That so unequal is the Temper and Disposition of our Lives, that we daily share, either in the loss of our suffering Friends, or in the Death of some near Relation; Some Unhappiness of our own to be concerned for ; or else we are overwhelmed with the Treacher- ous Infidelity of a seeming Friend, or the more Malicious Hatred of an open Enemy, to put us in mind, that this Mortal Life 1s neither a State of Security, nor the Duration, wherein is to be enjoyed, desirable, and never failing Pleasures.

Not but that Duty obliges us to submit with patience and Humility to the Dispensations of Divine Providence, as: becomes our holy Profession, only with this gracious freedom, that we may use our Endeavours to shelter our selves, by all lawful Means, from the Persecuting Fower of Men, intimated in that Expression of our Saviour, When ye are Persecuted in one City flee to another. I

~The Consideration whereof, undoubtedly took place in the Mind and Spirit of this Distressed Lady; for having given decent Burial to Sir Robert Beaumont, her next care was (as you have been told) how safely to Secure her own, and her Childrens Lives, which she endeavoured in the following Manner.

By sending a trusty Messenger, with all haste, to acquaint Mr. Townley, her nigh Kinsman, who at that time resided at Brereton-Hall, in Lancashire, desiring him forthwith to raise.such Assistance to join with his Servants, as might be able to rescue Sir Robert Beaumont’s Family from Sir John Eland and his Bloody Followers. This Message no sooner came to Mr. Townley, but he presently, and without delay, gathering a goodly Company of stout Friends, who being united to his Menial Servants, resolved, if possible, to perform the Lady’s Request.

But when he, and his Company were come as far as Marsden, there they received the News which the Messenger had not told them, How that Sir Robert Beaumont was slain, and the Enemies dispersed: and retired to their several Dwellings : Thereupon he and his Company immediately returned back again..

I Which News coming speedily to the Lady Beaumont’s Know- ledge, she, without any manner of delay, together with her two Sons, took their leave of Crosland-Hall, hasting with what speed they could to Mr. Townley, at Brereton- Hall.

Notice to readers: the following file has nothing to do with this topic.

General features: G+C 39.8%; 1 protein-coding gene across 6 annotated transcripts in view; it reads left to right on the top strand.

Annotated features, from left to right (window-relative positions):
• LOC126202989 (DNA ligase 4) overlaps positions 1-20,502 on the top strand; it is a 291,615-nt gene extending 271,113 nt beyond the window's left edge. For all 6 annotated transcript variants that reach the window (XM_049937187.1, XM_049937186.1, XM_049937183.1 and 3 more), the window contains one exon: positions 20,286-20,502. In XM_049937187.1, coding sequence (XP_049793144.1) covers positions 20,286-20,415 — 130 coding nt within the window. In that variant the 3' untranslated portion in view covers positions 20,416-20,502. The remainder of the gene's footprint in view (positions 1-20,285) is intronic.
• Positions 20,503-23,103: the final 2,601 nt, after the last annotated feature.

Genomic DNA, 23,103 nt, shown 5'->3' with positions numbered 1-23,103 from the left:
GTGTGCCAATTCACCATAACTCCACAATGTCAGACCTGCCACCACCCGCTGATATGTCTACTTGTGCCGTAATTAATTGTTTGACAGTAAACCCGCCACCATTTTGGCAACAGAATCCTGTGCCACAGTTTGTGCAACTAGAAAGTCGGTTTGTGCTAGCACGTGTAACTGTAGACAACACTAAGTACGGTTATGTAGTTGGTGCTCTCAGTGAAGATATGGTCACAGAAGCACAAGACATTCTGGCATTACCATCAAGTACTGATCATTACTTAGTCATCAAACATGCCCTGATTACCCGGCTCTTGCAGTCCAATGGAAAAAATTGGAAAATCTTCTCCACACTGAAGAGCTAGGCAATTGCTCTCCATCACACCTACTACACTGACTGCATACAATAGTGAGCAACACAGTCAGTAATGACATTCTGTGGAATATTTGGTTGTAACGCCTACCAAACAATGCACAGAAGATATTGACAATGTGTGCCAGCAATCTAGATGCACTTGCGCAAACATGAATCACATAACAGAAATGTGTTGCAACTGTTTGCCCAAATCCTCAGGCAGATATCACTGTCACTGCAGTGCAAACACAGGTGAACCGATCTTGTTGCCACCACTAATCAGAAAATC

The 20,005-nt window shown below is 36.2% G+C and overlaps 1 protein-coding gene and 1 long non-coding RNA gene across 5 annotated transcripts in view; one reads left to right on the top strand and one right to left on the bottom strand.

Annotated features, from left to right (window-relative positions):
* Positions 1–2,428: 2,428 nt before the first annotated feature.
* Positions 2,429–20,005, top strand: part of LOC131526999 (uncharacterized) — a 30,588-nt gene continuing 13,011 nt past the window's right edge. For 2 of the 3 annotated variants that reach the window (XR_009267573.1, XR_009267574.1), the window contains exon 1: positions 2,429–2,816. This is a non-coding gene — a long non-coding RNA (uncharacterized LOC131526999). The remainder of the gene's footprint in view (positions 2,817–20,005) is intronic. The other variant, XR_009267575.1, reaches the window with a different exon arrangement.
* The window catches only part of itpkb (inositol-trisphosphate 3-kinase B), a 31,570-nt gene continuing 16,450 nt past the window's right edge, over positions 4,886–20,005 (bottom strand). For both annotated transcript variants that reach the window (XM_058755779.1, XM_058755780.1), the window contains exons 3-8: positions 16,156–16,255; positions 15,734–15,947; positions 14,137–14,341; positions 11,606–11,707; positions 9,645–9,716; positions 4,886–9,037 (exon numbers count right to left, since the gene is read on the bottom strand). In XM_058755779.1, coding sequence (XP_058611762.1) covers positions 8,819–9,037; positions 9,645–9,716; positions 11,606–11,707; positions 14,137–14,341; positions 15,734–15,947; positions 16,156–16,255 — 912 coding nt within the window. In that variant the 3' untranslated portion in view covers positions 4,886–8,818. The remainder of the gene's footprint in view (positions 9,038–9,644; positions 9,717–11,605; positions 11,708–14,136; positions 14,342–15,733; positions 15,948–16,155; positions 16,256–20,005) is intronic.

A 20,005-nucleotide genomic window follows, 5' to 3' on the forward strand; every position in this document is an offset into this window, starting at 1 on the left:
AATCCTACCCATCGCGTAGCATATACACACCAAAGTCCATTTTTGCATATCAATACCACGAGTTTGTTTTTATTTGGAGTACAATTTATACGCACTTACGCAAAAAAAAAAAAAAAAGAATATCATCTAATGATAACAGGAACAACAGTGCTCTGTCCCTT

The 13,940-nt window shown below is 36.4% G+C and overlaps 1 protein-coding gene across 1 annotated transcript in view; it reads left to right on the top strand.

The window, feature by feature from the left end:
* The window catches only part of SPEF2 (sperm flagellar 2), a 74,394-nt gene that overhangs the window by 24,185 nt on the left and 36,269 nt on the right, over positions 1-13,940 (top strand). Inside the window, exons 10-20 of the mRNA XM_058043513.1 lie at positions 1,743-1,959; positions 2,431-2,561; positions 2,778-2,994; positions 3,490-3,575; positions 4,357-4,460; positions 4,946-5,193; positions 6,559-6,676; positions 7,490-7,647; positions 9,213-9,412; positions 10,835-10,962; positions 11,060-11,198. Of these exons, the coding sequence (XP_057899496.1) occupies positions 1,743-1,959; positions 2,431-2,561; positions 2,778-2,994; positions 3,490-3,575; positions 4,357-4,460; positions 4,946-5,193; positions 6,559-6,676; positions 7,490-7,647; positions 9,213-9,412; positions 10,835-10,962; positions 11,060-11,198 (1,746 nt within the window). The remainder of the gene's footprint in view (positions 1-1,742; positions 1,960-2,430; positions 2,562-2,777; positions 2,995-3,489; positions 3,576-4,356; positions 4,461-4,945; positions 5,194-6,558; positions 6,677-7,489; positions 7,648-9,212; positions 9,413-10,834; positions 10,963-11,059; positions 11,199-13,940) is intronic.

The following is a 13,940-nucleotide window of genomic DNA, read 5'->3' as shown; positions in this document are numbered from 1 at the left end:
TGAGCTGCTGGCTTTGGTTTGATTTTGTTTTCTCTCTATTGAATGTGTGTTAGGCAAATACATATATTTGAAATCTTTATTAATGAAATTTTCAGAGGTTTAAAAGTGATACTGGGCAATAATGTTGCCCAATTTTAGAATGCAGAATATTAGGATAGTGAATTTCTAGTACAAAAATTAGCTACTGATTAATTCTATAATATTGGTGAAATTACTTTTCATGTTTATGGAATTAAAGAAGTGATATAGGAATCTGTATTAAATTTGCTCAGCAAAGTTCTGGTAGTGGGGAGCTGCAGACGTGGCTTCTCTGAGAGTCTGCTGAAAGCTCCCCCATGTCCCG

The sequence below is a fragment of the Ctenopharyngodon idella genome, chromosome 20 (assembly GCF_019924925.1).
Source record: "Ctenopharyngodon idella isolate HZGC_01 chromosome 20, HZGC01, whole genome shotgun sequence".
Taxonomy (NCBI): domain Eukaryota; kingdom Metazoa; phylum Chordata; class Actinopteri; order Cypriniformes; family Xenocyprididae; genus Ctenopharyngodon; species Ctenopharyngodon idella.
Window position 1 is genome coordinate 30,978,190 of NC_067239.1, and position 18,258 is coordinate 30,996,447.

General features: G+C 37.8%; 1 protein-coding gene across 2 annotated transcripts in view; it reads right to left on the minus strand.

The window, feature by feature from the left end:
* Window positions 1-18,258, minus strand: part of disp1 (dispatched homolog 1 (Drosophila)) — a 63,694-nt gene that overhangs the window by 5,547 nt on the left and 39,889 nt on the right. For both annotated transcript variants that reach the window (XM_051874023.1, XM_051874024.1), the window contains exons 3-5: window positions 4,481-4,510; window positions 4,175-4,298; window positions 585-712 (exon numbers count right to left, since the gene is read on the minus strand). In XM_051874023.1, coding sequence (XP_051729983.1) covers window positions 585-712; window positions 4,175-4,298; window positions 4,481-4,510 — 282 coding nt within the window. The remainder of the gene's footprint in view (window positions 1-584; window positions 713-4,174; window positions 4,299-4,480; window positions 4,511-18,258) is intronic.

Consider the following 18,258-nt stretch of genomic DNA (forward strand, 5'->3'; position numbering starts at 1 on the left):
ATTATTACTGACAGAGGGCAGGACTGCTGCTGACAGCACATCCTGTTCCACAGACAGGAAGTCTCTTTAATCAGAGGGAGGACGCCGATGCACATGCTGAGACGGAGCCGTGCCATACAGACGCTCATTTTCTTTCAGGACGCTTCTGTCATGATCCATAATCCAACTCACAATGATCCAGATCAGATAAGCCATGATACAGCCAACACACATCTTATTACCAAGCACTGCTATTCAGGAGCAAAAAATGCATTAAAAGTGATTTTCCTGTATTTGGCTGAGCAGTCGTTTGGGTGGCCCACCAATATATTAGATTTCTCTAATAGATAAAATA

And here I crave leave to divert the Reader with this Com- passionate Expostulation !

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Photo by the late

CROMWELL

Mr. H. P. Kendall, reproduced by

BOTTOM HALL (now demolished.)

courtesy of The Halifax Antiquarian Society.

b>

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What Heart so hard, or Eye so dry, as not to drop a Tear in Contemplation of this sad and sorrowful, as well-as melancholy Journey, and with mournful Thoughts to Travel in the Retinue of this Disconsolate Lady; who, to secure herself and Children from the Furious Malice of Cruel Revenge, is constrained to become an Exile to her beloved Habitation, and, Pilgrim like, to seek Friends and Safety in a Neighbouring County.

This I the rather added, as a Corollary to the past Tragedies, to put us in mind, that Oppressed Innocency is the proper Object of Human Pity, as well as of Christian Piety ; that our well-wishes may ever accompany those who are compelled, as was this deserv- ing Lady, to enter upon disconsolate and mournful an Address, - oppressed with multitudes. of Tears and Anxieties of Mind, how to escape their enraged Enemies, as she was how to escape the ~Herodian Cruelty of Sir John Eland, and his Accomplices.

But she, thro’ the Blessings of Providence, having carefully avoided this foreboding Cloud of Fears and Dangers, to her no small Consolation, by the faithful Conduct, and other Assistances _ of sure and safe Guides, she and her two Sons are safely arrived at Sir Thomas Brereton’ s, of Brereton-Hall, Situate on Brereton _ Green, where they found Entertainment free, kind, ‘and generous. Thus was this Ancient, but now Broken Family, to their Hearts content, settled in Peace and Safety, where they found nothing wanting but a full supply of all things which could minister to their Ease and Freedom, every way agreeable unto, and corres- _ ponding with their noble ‘Extract. I